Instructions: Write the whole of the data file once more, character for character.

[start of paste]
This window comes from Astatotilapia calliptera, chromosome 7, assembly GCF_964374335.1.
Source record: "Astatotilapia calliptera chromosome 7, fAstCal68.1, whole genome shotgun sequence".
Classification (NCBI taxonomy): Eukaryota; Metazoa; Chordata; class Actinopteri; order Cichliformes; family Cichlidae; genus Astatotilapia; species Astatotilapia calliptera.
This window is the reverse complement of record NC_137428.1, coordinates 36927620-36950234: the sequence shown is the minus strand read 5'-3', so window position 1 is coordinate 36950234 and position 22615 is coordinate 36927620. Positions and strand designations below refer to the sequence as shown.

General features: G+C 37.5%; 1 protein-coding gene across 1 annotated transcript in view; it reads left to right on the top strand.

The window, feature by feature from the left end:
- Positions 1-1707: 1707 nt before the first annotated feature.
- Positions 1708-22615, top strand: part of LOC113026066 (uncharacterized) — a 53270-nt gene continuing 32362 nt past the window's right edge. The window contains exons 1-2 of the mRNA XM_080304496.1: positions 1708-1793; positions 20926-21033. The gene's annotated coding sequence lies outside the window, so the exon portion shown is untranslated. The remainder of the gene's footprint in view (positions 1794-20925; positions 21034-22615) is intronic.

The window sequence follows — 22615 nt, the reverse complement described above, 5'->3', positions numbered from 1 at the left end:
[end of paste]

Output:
This window comes from Astatotilapia calliptera, chromosome 7, assembly GCF_964374335.1.
Source record: "Astatotilapia calliptera chromosome 7, fAstCal68.1, whole genome shotgun sequence".
Classification (NCBI taxonomy): Eukaryota; Metazoa; Chordata; class Actinopteri; order Cichliformes; family Cichlidae; genus Astatotilapia; species Astatotilapia calliptera.
This window is the reverse complement of record NC_137428.1, coordinates 36927620-36950234: the sequence shown is the minus strand read 5'-3', so window position 1 is coordinate 36950234 and position 22615 is coordinate 36927620. Positions and strand designations below refer to the sequence as shown.

General features: G+C 37.5%; 1 protein-coding gene across 1 annotated transcript in view; it reads left to right on the top strand.

The window, feature by feature from the left end:
- Positions 1-1707: 1707 nt before the first annotated feature.
- Positions 1708-22615, top strand: part of LOC113026066 (uncharacterized) — a 53270-nt gene continuing 32362 nt past the window's right edge. The window contains exons 1-2 of the mRNA XM_080304496.1: positions 1708-1793; positions 20926-21033. The gene's annotated coding sequence lies outside the window, so the exon portion shown is untranslated. The remainder of the gene's footprint in view (positions 1794-20925; positions 21034-22615) is intronic.

The window sequence follows — 22615 nt, the reverse complement described above, 5'->3', positions numbered from 1 at the left end: